I ran down the steps to the lower station, reaching it seconds before a large group of Japanese tourists swarmed around the entrance, blocking my pursuer. I scrambled aboard the carriage just before the doors closed and had the satisfaction of being able to turn and wave to him as we started our rapid ascent.

There were two or three taxis parked near the entrance to the Sacré-Coeur Basilica. My branch of t
he Banque Nationale de Paris was in the Latin Quarter, in the shadow of Notre Dame Cathedral, a taxi ride of less than quarter of an hour. By ten o'clock, the painting was safely deposited, along with Helen's journal and my diplomatic passport.

The main business of the morning now complete, I found a cheerful café in the sunshine and ordered myself a celebratory glass of Pastis. While waiting for it to arrive, I rang the direct line to the embassy that Smith, alias Caruthers, had given me during my briefing at Babylon-on-Thames.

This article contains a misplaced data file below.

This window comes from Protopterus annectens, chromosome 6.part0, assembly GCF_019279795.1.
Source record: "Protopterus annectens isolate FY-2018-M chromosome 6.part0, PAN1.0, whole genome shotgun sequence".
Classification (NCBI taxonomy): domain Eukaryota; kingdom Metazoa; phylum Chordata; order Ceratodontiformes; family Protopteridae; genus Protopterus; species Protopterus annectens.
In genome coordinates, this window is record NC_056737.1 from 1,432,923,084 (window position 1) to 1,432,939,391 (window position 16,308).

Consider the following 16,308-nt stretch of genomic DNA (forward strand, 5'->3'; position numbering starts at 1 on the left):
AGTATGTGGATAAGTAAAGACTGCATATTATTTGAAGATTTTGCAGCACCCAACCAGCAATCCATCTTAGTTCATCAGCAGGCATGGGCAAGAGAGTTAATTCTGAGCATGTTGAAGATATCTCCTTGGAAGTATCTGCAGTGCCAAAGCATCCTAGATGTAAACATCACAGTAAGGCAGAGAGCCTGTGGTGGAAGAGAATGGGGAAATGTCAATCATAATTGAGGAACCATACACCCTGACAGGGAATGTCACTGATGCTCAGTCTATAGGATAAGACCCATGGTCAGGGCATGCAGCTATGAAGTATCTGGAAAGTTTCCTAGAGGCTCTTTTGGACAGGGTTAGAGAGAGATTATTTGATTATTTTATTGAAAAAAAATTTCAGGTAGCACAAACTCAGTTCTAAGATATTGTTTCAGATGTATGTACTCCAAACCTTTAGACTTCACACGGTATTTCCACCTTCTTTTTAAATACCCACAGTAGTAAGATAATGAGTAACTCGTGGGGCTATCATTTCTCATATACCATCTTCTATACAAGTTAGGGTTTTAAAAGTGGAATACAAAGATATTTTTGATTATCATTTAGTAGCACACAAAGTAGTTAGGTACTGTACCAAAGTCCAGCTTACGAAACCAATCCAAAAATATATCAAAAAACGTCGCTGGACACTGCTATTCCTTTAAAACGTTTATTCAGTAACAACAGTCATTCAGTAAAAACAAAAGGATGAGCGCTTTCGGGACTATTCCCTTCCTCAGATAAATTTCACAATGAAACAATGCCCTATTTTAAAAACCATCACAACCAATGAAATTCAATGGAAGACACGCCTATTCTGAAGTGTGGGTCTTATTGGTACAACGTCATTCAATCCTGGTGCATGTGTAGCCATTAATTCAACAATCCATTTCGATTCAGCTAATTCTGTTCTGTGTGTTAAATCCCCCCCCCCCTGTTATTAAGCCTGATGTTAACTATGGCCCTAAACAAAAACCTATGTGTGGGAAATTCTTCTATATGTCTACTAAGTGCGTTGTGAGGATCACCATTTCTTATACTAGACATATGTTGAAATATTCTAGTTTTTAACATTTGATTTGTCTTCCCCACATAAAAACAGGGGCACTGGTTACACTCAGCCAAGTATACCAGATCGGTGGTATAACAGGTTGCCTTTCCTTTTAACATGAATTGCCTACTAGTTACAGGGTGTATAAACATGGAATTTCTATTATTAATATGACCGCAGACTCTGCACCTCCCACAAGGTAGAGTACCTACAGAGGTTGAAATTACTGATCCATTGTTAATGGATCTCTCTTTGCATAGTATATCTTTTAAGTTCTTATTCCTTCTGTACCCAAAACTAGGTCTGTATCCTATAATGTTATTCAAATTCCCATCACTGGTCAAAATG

"Hello? Put me through to the Air Attaché, please. Tell him that it is Mr. Brandon."

"Just a minute, sir. I'll see if he's available."

The waiter appeared at my elbow with a small jug of water and a glass containing a finger of Pastis. As I poured water into the glass, the amber liquid turned cloudy and yellow, giving off a pleasant aroma of aniseed. I thought the metamorphosis an apt metaphor for my own situation.

"Group Captain Bamforth here. Is that you, Brandon?"

"Hello, David, old chap. Congratulations on your promotion. A step up the ladder, what?"

"Look, Brandon, I'm a busy man. Can't this keep until our meeting?"

"Terribly sorry, old chap. 'Fraid I shan't be able to make the meeting. Some French tart burst into my apartment this morning and threatened me with blackmail. Quite upset my applecart. Not cricket. No, definitely not cricket."

There was a pregnant pause at the other end of the line before the Group Captain gave birth to a response. His tone had changed remarkably.

"Don't be too hasty, my dear fellow. Things aren't quite as they might seem. What Madame Durand said this morning was beyond her brief. Obviously, the last thing we'd do is hand you over to the French police. Being an intelligent man, you'd know that, of course."

"I don't respond well to threats. Never have and never will. If you want my cooperation, it will need to be on an entirely different basis."

"Of course. I quite understand. I'd have been disappointed if you'd said anything else. Take it as a little test of your mettle. We have to be sure that you're up to the task."

I took a leisurely sip of my aperitif and waited for him to continue.